Belt testing gives Sun Soo students a chance 'to be awesome'
Around lunch, a steady stream of cars began filing into the Kmart shopping plaza off Patton Avenue. They were filled with generations of people: some older, some barely into their childhood years and many in between. They were all heading to Sun Soo Martial Arts for belt testing, a process hosted every nine weeks or so.
"Students learn a formal curriculum as a structure, a housing, for the body of knowledge they will accrue and become proficient at over the term of their practice," explained Tony Morris, known as Master Morris inside the walls of the 'dojang.'
He's also the founder and director of the program.
"One of the ways we mark progress is we have belts, similar to grades in school."
Every student starts out as a white belt in traditional Tae Kwon Do under Morris. Each school has a different system, but, at Sun Soo, there are 10 ranks between white and black.
"The early color belt ranks, they [the students] can move fairly quickly," said Morris. "The higher we go in the color belt ranks, the more time and the more hours of practice I require between those color belt ranks."
Morris is a seventh-degree black belt. In the latest round of testing Saturday, there was a special treat for the hundreds in attendance: three students testing for their fourth-degree black belts.
"There's a phrase that says, 'A black belt is a white belt that just never quit,'" smiled Amy Dexter, one of those testing for her fourth-degree.
Dexter is also an instructor at Sun Soo and holds the distinction of being the first person Morris promoted multiple belts in one testing.
"So, we're always having that white belt pureness, that eagerness to learn. But then, in the master ranks, you want to give it back."
Dexter, a 48-year old school teacher by trade, was joined in the big moment by Ian Dowling, an 18-year old freshly graduated high school senior, and Randy Langley, a 76-year old retiree. Each has been practicing at Sun Soo for at least a decade.
"It does give you the confidence that if you ever got into trouble, you probably could get yourself out," mused Langley. "You may not hurt the other guy at my age, but you can get yourself out of trouble."
During testing, students perform in front of a panel of experienced practitioners of Tae Kwon Do in four main categories: forms, one-step sparring, traditional sparring and board breaking. Black belt candidates are also required to write and read an essay.
"Forms is a set of movements in a very specific sequence meant to simulate a self-defense scenario," said Morris.
One-step sparring is a highly regulated situation where one participant acts as the attacker and the other plays the self-defender. The intent is to simulate real-world encounters without the risk of injury. Sparring is where Dexter really opens eyes. The diminutive blonde regularly flips men twice her size to the ground.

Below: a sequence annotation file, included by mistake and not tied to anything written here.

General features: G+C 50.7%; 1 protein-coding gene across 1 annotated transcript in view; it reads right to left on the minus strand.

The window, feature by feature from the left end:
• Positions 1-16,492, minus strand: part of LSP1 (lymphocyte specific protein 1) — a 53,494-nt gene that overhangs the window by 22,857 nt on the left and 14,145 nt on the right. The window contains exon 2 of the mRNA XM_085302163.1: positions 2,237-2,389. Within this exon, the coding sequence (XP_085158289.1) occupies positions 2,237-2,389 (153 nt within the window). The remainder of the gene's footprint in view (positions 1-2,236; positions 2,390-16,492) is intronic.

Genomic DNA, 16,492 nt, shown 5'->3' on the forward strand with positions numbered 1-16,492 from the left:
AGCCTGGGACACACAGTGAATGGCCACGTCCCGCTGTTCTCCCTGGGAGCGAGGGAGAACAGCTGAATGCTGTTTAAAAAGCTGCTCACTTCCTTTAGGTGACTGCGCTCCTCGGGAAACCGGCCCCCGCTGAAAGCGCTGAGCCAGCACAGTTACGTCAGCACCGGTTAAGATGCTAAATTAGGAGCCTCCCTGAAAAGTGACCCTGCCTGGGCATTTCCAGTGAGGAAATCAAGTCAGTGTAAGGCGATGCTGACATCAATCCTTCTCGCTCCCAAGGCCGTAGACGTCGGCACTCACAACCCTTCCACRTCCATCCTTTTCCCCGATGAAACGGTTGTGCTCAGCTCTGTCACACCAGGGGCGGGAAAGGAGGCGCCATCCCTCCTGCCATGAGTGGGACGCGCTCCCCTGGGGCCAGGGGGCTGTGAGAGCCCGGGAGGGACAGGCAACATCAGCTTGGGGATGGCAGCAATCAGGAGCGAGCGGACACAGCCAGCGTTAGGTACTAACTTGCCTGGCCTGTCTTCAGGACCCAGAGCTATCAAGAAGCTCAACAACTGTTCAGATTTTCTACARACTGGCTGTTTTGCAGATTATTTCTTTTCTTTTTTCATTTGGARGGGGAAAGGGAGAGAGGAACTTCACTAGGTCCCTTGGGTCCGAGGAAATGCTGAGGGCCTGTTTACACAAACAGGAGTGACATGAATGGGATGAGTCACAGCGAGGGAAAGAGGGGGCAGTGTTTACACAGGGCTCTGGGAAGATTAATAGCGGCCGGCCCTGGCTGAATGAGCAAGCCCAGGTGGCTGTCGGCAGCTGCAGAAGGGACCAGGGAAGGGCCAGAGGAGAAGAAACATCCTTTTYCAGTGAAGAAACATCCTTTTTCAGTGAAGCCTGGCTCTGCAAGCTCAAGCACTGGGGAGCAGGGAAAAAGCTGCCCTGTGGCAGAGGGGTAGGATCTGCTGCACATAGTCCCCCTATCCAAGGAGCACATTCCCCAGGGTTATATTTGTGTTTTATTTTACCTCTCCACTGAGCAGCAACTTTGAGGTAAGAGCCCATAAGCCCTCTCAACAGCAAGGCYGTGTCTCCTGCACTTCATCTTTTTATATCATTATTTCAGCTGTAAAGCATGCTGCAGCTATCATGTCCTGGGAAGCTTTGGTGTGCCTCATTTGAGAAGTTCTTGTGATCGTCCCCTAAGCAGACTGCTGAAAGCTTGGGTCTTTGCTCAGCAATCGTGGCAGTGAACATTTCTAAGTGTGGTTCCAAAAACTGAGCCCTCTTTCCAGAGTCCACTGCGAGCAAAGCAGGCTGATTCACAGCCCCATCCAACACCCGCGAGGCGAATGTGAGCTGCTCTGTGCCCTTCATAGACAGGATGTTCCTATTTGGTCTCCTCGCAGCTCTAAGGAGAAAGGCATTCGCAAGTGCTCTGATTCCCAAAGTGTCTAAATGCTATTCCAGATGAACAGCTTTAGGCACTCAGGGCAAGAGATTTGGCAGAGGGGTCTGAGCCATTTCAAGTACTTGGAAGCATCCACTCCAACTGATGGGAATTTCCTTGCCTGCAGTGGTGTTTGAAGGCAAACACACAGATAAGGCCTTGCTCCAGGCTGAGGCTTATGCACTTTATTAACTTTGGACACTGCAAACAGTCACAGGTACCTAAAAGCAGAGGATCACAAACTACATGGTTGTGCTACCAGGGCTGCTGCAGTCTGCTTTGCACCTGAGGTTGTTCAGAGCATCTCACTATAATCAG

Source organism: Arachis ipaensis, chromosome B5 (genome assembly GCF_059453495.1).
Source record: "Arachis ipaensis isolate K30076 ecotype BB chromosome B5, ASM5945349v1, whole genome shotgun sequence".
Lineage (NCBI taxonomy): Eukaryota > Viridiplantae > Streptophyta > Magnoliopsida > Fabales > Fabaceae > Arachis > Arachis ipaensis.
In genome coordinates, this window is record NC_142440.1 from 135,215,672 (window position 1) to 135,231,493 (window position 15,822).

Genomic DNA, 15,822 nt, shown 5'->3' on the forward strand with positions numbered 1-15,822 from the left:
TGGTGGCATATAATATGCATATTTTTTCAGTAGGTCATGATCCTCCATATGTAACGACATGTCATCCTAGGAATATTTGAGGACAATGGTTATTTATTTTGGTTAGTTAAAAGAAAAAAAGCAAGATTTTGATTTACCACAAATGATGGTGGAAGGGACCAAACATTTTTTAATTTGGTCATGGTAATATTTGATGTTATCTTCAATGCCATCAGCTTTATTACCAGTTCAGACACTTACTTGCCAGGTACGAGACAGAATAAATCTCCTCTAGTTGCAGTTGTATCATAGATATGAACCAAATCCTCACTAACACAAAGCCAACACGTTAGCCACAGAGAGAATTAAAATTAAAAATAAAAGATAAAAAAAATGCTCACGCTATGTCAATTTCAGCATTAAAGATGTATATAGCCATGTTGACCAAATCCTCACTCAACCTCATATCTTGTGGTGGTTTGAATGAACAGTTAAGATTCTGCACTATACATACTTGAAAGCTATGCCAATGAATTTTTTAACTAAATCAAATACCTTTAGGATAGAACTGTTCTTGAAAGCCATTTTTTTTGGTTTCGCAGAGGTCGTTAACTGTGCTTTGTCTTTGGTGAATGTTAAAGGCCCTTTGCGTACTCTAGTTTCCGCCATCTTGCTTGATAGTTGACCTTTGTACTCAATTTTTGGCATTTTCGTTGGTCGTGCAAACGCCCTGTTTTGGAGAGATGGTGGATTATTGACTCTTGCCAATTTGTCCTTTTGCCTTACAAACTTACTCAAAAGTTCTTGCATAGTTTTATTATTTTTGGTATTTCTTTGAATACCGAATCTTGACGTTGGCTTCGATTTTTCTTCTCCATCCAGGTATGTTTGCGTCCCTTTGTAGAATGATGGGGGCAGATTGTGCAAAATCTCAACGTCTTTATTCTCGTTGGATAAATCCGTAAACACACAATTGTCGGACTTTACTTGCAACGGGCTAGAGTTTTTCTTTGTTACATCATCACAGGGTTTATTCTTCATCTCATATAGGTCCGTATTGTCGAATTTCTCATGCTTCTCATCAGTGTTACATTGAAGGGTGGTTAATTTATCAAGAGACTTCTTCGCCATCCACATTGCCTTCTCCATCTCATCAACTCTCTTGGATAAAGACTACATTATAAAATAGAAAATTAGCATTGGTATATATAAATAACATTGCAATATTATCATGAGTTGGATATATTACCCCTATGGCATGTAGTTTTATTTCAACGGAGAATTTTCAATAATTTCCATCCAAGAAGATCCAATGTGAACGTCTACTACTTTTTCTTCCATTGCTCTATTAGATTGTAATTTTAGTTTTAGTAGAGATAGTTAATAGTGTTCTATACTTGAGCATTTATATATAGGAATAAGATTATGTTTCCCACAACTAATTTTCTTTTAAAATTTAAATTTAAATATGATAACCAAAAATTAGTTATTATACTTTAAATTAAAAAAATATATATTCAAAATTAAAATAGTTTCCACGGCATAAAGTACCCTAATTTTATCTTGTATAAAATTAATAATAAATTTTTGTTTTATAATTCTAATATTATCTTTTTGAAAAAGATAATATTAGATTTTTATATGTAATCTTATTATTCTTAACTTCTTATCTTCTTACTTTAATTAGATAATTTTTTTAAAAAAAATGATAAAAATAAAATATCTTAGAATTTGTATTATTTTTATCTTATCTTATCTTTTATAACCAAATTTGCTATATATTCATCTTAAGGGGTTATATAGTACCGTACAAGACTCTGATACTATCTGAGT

"I am right in the perfect center of gravity for others. The bigger they are, the easier they fall," she laughed. "It's fantastic!"
Board breaking is probably the most widely known aspect of the ritual to the outside world. Each student lays out a course with different maneuvers intended to break one or several boards at each station.
"The thickness and size of the boards we break represent approximately the amount of force it would take for that student to break the rib of a grown adult man," Morris explained.
The essay portion is where black belt candidates are given a chance to reflect on their progress and think about what the discipline has given them outside the dojang. They then read it aloud to inspire other students and spectators.
"Life is a journey, and I know that's kind of trite," Langley contemplated. "I've learned that, probably over the last 10 years, and I don't know what it has in store for me yet."
At the end of the ceremony, all three fourth-degree candidates earned their new belts. Following the announcement, each was swallowed up in a sea of congratulatory shoulder pats, hugs and words.
"It's really been guiding me along this journey, and it's just a dream that I've had," Dowling said of the testing. "It's absolutely surreal to be here today."
The vast differences between Dexter, Dowling and Langley did not matter Saturday. Each had earned the right to stand as masters of their craft, a distinction that comes with the fourth-degree. They did not perform the same tasks to get to that destination, because none of them have walked the same journey to this point. However, Morris hopes that everyone else in the room saw one fact shine brighter than his star pupils.
"Each person's version of being excellent is going to look a little different, because everybody's different," he stated. "But, everybody has a birthright to be awesome."